Close your eyes and picture this scene: It’s September 19, 2007, at approximately 9 p.m. Where are you? What are you doing? Who are you with?
If you were a 20-something college student like Tyler McCall, Casey Lewis, and me, odds are you were sitting on the couch with your roommates and tuning in to the series premiere of Gossip Girl on The CW. Back when must-see TV was actually a thing you had to pencil into your schedule, it didn’t take long for the highly anticipated adaptation of the young-adult book series by Cecily von Ziegesar to earn a spot in our lineup of weekly shows.
Looking back at what was arguably among the last cohort of non-streaming TV sensations (Gossip Girl counts both Mad Men and Breaking Bad as contemporaries) offers not only the welcome respite of nostalgia but also an amusing glimpse into the now-questionable costumes, personal style, and fashion statements of our beloved Upper East Siders. (I don’t know about you, but I never want to see another bubble hem again!)
As the IRL minions of Blair Waldorf, Serena van der Woodsen, and the rest of the Constance Billard School for Girls gang, it’s hardly a surprise that McCall, Lewis, and I all went on to not only pursue careers in fashion media but also spent time at digital editors at Teen Vogue. While you are likely familiar with McCall for her current role as editor in chief of Fashionista, you might also know and love her as the mind behind #WaldorfWednesdays on Instagram. Similarly, while Lewis is an editor at New York Magazine by day, she spends her leisure time curating @ThankYouAtoosa, the delightful throwback account in which she chronicles the hits (and misses) of teen magazine culture from the ’90s to 2010s.
And who am I? That’s one secret I’ll never tell.
Photo:Courtesy of The CW
Just kidding. Like Little J, I tend to lurk a bit more on the fringes as the content strategy director here at Who What Wear, but I low-key wrote a master’s thesis on the evolution of female characters on television—no joke. If that doesn’t make us some of the most qualified Gossip Girl fans out there, then, by all means, please introduce me to our new queen bee.
So while prep school uniforms and empire waists may not be making a comeback in our closets anytime soon, it’s safe to say that The Met steps will always hold a special place in our hearts. Now, without further ado, below are nine of our favorite Gossip Girl outfits with a bit about why we loved them.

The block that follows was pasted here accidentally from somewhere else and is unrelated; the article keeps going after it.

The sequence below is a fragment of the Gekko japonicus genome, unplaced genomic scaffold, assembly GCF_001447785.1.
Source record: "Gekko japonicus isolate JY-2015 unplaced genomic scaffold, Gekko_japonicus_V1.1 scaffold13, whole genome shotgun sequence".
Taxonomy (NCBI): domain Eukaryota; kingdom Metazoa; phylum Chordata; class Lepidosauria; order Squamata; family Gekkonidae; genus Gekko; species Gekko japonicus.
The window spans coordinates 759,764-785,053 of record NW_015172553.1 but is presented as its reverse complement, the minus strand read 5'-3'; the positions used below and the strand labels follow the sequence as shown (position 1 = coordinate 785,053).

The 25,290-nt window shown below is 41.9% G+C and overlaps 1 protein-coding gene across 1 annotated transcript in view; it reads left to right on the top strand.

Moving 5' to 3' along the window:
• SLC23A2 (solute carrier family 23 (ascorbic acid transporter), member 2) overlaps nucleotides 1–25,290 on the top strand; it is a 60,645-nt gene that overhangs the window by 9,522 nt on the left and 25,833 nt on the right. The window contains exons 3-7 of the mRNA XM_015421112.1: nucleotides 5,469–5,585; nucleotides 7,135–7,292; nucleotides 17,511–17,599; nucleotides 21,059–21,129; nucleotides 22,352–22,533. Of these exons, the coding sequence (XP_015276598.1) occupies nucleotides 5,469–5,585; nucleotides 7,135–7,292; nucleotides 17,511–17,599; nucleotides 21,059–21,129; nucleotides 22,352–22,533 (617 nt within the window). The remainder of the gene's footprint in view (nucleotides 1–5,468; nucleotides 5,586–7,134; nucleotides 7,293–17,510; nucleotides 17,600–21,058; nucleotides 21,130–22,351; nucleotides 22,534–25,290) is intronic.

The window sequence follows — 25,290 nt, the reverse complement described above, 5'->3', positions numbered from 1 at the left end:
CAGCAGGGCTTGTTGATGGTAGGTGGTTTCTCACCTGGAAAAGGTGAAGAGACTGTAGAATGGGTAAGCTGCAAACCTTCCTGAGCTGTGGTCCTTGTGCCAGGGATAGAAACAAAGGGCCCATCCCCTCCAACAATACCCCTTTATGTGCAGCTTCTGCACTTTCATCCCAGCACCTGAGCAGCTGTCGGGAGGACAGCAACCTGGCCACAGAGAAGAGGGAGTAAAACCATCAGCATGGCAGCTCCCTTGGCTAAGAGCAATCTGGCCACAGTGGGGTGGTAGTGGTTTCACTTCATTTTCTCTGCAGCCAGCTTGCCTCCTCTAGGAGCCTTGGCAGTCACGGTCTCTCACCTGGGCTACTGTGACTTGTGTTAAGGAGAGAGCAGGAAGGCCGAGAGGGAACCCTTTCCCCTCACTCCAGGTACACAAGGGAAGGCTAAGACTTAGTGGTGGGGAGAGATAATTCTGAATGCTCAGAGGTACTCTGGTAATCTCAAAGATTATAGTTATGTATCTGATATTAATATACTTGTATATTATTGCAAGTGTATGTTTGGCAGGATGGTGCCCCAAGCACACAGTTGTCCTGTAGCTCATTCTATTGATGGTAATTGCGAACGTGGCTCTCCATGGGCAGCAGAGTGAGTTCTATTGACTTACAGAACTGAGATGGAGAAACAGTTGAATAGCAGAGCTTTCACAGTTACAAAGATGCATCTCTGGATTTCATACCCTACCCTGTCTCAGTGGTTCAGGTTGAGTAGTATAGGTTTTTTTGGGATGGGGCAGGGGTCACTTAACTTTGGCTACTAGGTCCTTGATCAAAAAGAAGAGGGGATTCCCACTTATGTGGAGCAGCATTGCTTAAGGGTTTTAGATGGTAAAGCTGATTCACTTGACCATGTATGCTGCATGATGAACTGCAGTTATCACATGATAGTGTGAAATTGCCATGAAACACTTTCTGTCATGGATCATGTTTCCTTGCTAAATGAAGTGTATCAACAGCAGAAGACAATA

Prep School Perfection
"I always loved Blair and Serena's everyday school outfits way more than their gala gowns or super fashiony, extremely Eric Daman-y looks. I grew up desperately wishing I wore a school uniform, and even though real school uniforms looked nothing like the ones on Gossip Girl, I obsessed over their poufy, pleated skirts and crisp button-downs. I would have been laughed right out of my high school if I showed up in knee-high socks and flats, but man, Blair and Serena made it look cool." — Lewis
"When it came to the school uniforms, the show really hit its stride in season two. Did they push the boundaries of what might pass the dress code at an elite private school in Manhattan? Sure. Did Blair know how to kill it in a cape? Absolutely. And what, you didn't wear a bejeweled headband to school? Okay. (I found this exact headband by Jennifer Behr in the corner of her sample sale, and I have never been prouder of my shopping prowess.)" — McCall
"I'll be honest: I went to a prep school where my classmates and I looked nothing like this, ever. Our dress code of collared shirts, blazers, and chinos was decidedly masculine (the school transitioned from all boys to co-ed in the '70s but neglected to consider female bodies in the dress code until at least 2010), so seeing Blair and Serena on screen gave me a glimpse of what might have been. That said, white button-down shirts are still a staple in my wardrobe, so thank you, Ralph Lauren." — Elovitz
"Season one, in my opinion, was as good as it got as far as Gossip Girl fashion went. How flawless were these dresses? I remember reading about Abigail Lorick in Teen Vogue—if my memory serves before Gossip Girl came out—and I just thought she was the coolest. I think Eleanor Waldorf's fictitious fashion line was based on Lorick, and in my mind, the designer (a former Ford model) was basically another character on Gossip Girl because her clothes were so Blair Waldorf. She may have even made a cameo on the show?" — Lewis